NanoAvionics rideshare missions are dedicated to demonstrating the new technology in Space. Dragonfly Aerospace joined the D2/AtlaCom-1 mission to demonstrate the in-orbit operation of our latest hyperspectral imager together with an upgraded data transmitter from CubeCom. On June 29, 2021, our Mantis hyperspectral imaging payload was successfully launched into orbit aboard the SpaceX Transporter-2 mission. The Mantis is a 0.5U hyperspectral Remote Sensing camera, the smallest hyperspectral imager in the market. Despite the small size, it is a high-performance instrument that provides 160 spectral bands in the VIS-NIR spectrum.

The data from the camera is delivered as a 160-layer hyperspectral cube. It also has on-board processing that allows it to combine any of the available bands spectrally into customizable multispectral bands as needed for individual imaging sessions. This way you can reduce the data download volume significantly and also correlate the image data with other Remote Sensing systems, such as Sentinel-2, Landsat-8 or WorldView-2. The Mantis has a 16-meter native ground sample distance (GSD) and a hyperspectral resolution of 32 meters. Calibration of the spectral data on the ground and again on-orbit is a challenging exercise. The imager is radiometrically calibrated on the ground and non-uniformity coefficients are provided to perform corrections for each pixel of each spectral band, and then to scale to Radiometric Units (W/sr/m2/um). This exercise is repeated on-orbit by imaging locations with known spectral response, as well as using in-situ measurements where possible. We are currently busy with on-orbit commissioning and calibration of the instrument. As the imager is part of a rideshare mission, we have to share this time with the other payloads.

Can you shed some light on internal and external challenges for companies operating in the NewSpace industry?

As a NewSpace company, we have to try balance two competing objectives —develop cutting-edge technology as fast as possible, with as lean a team as possible; and  follow industry best practice and international standards to ensure quality and reliability. There is a very fine balance between these objectives. Fortunately, we have members in our team that have worked on international Space agency projects where full engineering lifecycle is followed. We also have many members on our team who were part of SunSpace, one of the first companies to demonstrate that commercial electronic components could be used successfully in Space. You could describe SunSpace as one of the pioneers of the NewSpace industry. As a result, we have a good basis on which to balance these objectives, and have the experience of doing so for 20 years now.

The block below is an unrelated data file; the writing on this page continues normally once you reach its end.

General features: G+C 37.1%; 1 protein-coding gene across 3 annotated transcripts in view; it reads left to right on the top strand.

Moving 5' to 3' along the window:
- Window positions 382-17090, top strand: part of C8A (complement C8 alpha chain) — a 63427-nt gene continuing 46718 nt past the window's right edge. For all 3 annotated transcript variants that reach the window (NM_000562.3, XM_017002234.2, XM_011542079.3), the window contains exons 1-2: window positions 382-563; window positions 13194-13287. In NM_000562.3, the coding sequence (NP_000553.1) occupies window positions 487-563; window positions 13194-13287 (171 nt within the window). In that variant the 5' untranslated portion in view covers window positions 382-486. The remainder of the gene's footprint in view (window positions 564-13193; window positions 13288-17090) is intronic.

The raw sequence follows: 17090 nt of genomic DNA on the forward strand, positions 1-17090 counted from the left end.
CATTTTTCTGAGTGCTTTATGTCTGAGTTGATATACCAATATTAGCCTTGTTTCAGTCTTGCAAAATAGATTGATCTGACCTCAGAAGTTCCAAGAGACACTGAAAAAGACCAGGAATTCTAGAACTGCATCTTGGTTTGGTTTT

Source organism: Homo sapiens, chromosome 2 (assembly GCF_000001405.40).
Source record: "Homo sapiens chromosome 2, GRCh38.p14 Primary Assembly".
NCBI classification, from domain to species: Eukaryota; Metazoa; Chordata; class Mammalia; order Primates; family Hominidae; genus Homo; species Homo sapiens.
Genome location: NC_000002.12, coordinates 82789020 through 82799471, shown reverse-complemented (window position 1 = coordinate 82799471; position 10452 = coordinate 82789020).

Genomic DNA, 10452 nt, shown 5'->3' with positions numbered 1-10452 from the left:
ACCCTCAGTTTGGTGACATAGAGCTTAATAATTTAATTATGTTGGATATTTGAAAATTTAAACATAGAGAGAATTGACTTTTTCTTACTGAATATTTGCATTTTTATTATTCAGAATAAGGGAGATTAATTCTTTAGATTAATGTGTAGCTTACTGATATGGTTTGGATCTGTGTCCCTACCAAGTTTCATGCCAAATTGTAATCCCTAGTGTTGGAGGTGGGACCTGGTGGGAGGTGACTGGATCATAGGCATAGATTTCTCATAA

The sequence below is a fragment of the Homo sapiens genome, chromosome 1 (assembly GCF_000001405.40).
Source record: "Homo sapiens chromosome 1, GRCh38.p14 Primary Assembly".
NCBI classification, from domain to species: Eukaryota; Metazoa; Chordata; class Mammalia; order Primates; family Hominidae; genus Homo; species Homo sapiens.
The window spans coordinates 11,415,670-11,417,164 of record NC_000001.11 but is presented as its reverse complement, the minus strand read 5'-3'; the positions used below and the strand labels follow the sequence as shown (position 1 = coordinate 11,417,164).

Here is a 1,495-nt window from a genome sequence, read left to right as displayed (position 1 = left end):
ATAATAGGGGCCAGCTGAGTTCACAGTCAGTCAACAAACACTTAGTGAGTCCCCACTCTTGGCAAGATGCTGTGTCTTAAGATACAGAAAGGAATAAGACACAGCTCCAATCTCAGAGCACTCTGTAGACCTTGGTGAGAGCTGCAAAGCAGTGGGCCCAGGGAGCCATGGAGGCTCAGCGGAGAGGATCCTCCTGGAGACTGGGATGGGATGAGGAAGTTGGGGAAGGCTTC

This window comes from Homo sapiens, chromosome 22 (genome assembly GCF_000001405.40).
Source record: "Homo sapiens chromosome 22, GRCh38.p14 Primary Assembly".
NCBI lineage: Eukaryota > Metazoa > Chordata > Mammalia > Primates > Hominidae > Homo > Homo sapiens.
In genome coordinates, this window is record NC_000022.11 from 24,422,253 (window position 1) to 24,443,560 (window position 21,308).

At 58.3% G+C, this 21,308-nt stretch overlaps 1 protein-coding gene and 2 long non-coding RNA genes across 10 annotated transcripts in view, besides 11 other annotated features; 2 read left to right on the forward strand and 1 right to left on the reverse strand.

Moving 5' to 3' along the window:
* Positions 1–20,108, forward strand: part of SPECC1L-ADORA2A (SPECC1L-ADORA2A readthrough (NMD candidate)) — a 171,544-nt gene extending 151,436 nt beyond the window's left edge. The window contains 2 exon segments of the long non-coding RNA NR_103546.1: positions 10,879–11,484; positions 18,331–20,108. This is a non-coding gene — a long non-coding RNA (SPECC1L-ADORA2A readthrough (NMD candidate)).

Also Read: The future of commercial satellite imagery business model

On the topic of external challenges, especially for new companies, the strongest factors are the increasingly fierce international Space industry competition, the historic lack of funding in this sector, and subsequently finding and securing interested investors and customers. Further, global crises like a pandemic can be a challenge. Thankfully, the financial situation has improved a lot in the last year or two, and now it is becoming much easier for NewSpace companies to find funding.

At the same time, we need to remember that risks and challenges bring new knowledge, experiences, and opportunities for development. Because we understand this, we are already looking to support other new companies in the Space industry. We have launched the Dragonfly Aerospace Award Program giving startups the opportunity to win one of our new high-resolution imaging payloads, the Caiman.

Can you share some insight on recent advances in satellite technologies, especially payloads, and how these developments have influenced Space exploration?

In the area of imaging payloads, there have been many advances in technology that enable smaller, lighter and more power-efficient products which in turn enable satellites that house these payloads to be smaller, lighter and less expensive to build and launch. In the area of optical payloads, the big change has come with the availability of relatively cheap CMOS detectors with very small pixel pitch and very good quantum efficiency. This allows us to build cameras with smaller optics than what was required in the past. The manufacture of large optics suitable for Space is very expensive and specialized. Using smaller optics can open up a wider range of optical suppliers and achieve faster delivery times and cheaper systems.